ECE434 Project-Infinity Mirror

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thumb‎ Embedded Linux Class by Mark A. Yoder

Team members: Tyler Thenell, Aidan Moss

Grading Template

I'm using the following template to grade. Each slot is 10 points. 0 = Missing, 5=OK, 10=Wow!

09 Executive Summary
09 Packaging
09 Installation Instructions 
09 User Instructions
09 Highlights
09 Theory of Operation
09 Work Breakdown
09 Future Work/Conclusions
09 Demo/Poster
00 Not Late

Score:  90/100

Executive Summary


Using the Beagle Bone we are bouncing and changing the brightness and color of a LED strip that is also attached to the Bone. We are then encasing this system in a physical system of mirrors to create a optical illusion that makes it appear the moving lights go on forever. We are very early on in this project still, as we are still gathering the physical parts needed to construct it. We have found a dedicated library for the LED strips as well.


8 sections of plexiglass, 5m strip of LEDS, adhesive

Installation Instructions

Clone repo located here: →

This repo contains all the code needed to run the SK6812 LED strands to begin running the PRU driver simply:

·cd down into InfMirror/LEDStatic/

·run $source

·run $make

The kernel driver should be active, to test you can run commands in which will turn the first LED in your strip white if it is running correctly if not follow the commands in section 1.16 of the link below as you may not have the driver installed that the kernel driver requires:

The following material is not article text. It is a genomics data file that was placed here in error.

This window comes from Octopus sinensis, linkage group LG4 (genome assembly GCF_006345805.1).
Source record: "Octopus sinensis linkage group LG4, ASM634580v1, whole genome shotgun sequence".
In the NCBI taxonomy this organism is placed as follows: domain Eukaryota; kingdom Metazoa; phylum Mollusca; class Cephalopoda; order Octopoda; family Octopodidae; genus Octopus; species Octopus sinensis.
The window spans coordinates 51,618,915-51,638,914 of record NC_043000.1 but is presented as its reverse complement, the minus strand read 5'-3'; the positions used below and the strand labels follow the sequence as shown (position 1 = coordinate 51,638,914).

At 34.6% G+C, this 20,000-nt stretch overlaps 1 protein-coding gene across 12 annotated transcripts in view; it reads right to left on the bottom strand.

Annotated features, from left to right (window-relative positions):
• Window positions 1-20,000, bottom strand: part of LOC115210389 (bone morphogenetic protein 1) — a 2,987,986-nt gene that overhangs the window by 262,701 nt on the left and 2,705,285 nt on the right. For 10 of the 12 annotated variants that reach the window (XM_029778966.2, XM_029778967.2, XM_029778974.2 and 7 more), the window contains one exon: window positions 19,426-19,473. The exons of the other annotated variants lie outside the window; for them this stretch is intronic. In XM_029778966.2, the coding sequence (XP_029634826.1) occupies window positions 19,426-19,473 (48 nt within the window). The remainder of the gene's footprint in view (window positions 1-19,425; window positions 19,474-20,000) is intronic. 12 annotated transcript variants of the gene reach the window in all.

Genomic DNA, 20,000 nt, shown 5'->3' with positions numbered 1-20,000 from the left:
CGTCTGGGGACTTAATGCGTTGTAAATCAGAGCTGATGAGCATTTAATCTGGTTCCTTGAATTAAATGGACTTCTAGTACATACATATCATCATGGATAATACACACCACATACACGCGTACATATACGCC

User Instructions

·After restart, start the PRU driver using the installation instructions used above.

·Run any python file using $./

·Interact with the driver and change induvial lights using the commands explained below

Driver Commands Explained

Set up the data you want to send using the command below, replace values in quotes with desired values: ·$ echo "Led position in strip" "Red led" "Green led" "Blue led" "White led" > /dev/rpmsg_pru30

Send the data to the strip: ·$ echo -1 > /dev/rpmsg_pru30


Theory of Operation

The software for this project uses a kernel driver that is coded in C to talk directly with the PRU that then relays info to the SK6812 LED strip that uses RGBW LEDs. Using this driver there is then python programs that can be written to communicate with driver. This is super nice because it allows the software and coding of new light shows to be easy using a high level language but also we maintain a lot of the advantages of using something that's low level like C.

Work Breakdown


Hardware assembly - Nov 12th
Circuit analysis on the system - TBD


LED library integration - Nov 5th

Future Work

Add a microphone input to the system to change the leds based off music played around it.


Fun project that we will be using later on as a cool decoration item to use in our rooms. Has its own unique challenges but its also very expandable as you could add control from your phone, or a microphone input or sever different types of light shows.

thumb‎ Embedded Linux Class by Mark A. Yoder